frames are not required to operate over telecom lines and many matrix-tomatrix links are required, single high-bandwidth fibre links prevail.
The fibre connection of matrix audio busses provides the possibility to link
multiple matrix frame audio back plane busses into one configurable fibre bus.
For the Vitec Group Communications Eclipse and 4000 matrices, the FibreNet system offers more than 1300 fibre audio time slots throughout the matrix
network which may encompass up to 127 matrix frames. Simple single or
multi-mode fibre links can be duplicated into a countra-rotating dual-concentric
fibre connection offering full redundancy and self-repairing highly available
One of the advantages to the trunk systems when compared to highly
connective fibre systems is that they are efficient in processor overheads,
easily managing the relatively few interconnections. Fibre connectivity
demands a great deal more from the central processing and for this reason
high-specification leading-edge processing is now required to provide reliable
fibre connectivity without having the systems real-time resources collapse.
The Fibre cards for the Eclipse and 4000 use highly capable processing to
provide both control and audio facilities, such as pre-mixing with level control,
into the fibre network. Using the strengths of the 4000 trunking in combination
with the Fibre bussing allows further savings in processor overhead by
premixing multiple audio inputs into a smaller number of timeslots. This can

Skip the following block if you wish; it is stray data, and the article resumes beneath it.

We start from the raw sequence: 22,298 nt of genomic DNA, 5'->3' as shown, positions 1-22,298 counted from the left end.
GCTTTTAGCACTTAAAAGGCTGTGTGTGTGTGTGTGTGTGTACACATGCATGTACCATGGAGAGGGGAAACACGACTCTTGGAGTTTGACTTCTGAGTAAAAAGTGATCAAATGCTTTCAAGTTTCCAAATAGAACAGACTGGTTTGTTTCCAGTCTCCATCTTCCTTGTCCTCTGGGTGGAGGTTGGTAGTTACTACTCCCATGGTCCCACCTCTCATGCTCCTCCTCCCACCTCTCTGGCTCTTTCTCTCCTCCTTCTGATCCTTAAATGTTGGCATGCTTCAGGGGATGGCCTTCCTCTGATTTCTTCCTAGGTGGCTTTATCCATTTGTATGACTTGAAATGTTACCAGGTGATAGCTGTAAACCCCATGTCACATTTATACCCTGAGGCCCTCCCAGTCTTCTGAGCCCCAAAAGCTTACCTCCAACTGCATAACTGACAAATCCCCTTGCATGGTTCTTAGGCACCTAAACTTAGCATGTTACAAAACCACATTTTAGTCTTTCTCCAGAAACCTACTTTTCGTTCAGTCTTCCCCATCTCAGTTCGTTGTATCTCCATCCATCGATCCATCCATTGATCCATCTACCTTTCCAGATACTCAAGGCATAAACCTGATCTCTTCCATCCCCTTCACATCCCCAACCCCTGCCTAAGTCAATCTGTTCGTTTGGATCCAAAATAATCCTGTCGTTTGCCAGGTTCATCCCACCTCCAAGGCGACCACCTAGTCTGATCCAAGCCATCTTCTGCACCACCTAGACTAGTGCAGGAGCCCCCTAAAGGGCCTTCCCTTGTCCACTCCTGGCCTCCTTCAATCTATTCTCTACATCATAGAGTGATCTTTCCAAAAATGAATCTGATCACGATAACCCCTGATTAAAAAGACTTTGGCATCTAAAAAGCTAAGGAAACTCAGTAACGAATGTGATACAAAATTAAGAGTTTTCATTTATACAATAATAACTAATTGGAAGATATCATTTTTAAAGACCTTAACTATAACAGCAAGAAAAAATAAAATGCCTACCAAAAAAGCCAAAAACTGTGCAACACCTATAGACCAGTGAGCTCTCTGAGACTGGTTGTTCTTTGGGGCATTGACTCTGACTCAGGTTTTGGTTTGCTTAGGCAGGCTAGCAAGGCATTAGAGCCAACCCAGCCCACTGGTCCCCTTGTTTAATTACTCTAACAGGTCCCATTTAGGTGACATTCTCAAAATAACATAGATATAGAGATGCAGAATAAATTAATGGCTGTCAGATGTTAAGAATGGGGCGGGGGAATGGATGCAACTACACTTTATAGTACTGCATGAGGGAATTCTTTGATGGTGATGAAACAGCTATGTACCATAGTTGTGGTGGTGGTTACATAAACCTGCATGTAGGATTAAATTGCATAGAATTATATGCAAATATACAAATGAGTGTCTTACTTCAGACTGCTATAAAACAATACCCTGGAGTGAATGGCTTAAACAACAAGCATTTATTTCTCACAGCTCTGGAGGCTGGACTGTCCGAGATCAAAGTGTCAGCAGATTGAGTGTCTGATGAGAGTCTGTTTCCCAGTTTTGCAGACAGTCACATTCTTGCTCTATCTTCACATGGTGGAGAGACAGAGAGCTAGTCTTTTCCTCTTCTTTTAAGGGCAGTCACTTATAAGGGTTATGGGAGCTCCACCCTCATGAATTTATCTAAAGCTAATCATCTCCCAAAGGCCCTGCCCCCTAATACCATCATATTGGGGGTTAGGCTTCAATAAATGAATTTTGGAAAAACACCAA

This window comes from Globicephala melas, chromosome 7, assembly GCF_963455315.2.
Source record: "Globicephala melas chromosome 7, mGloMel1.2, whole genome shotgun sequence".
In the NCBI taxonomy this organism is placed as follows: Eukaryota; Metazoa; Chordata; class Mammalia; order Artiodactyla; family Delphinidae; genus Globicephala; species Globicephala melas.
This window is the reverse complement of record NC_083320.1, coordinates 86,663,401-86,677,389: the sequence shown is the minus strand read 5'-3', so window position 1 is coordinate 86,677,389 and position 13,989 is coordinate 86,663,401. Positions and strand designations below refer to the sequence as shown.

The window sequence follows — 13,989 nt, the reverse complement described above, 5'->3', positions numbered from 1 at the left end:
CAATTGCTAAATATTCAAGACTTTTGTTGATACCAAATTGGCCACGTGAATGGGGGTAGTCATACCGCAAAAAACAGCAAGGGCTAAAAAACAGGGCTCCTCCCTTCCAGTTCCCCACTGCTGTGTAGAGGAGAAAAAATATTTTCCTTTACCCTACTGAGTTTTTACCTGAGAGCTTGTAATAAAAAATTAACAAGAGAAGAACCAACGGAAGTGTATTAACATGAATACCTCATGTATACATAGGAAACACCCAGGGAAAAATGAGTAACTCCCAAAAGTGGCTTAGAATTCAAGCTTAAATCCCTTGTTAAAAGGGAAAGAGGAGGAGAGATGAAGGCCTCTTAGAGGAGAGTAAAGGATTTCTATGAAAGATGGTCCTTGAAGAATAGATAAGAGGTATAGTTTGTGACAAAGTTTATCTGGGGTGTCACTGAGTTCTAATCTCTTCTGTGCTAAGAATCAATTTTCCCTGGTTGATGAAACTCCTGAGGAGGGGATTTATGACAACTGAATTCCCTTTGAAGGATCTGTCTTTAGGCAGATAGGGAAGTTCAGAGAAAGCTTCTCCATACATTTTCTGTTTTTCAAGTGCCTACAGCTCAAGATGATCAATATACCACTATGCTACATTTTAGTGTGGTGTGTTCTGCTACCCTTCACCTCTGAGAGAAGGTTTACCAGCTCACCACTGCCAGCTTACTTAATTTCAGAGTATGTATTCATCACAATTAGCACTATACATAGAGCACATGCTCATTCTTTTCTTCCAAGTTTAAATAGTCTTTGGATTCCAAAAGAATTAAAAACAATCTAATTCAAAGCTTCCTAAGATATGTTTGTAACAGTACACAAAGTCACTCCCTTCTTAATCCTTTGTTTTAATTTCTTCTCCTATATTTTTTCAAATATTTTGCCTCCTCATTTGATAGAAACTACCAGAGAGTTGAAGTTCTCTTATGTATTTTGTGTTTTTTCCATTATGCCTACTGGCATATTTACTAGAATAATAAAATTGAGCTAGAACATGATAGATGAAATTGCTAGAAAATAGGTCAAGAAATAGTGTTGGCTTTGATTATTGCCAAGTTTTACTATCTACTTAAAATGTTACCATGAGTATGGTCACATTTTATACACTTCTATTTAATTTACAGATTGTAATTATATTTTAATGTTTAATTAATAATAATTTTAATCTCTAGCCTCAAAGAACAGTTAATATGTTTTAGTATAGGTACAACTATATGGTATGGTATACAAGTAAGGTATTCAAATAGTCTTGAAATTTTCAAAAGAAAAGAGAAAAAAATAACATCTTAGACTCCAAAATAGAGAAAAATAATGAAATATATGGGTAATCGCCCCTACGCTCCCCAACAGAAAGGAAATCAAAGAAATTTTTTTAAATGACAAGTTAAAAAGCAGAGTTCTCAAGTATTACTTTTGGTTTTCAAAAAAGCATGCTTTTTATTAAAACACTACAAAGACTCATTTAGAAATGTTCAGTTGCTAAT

be used when a remote panel user wants to listen to a collection of audio
ports at one listening station. The user will be able to make level adjustments
to the mix and these will be sent as gain coefficients to the FPGAs on the
Fibre bus cards.
Fibre connectivity requires similar redundancy to that provided with the HiQue E1 trunks. In the 4000 and Eclipse Fibre-Net systems, the Fibre cards
have dual-fibre transceivers which can be wired to fibre pairs in contra-rotating
busses. In this way the fibre rings can be segmented in failure modes and still
perform. Here are some redundancy examples:
If a single fibre connection is lost on the ring, the matrix nodes adjacent to
the failure will loop-back their connections to the failed cable, healing the
If a matrix node is lost on the ring due to a fibre-optic linking card failure,
the nodes adjacent to the failed node will loop-back their connections to
the failed node, healing the ring.
If two adjacent fibre connections are lost on the ring, this will be handled
as for the loss of a single node, where the nodes adjacent to the failed
node will loop-back their connections to the failed node, healing the ring.
If two non-adjacent fibre connections are lost on the ring, the nodes
adjacent to the failures will loop-back their connections to the failed cables,
healing the ring into two separate smaller rings.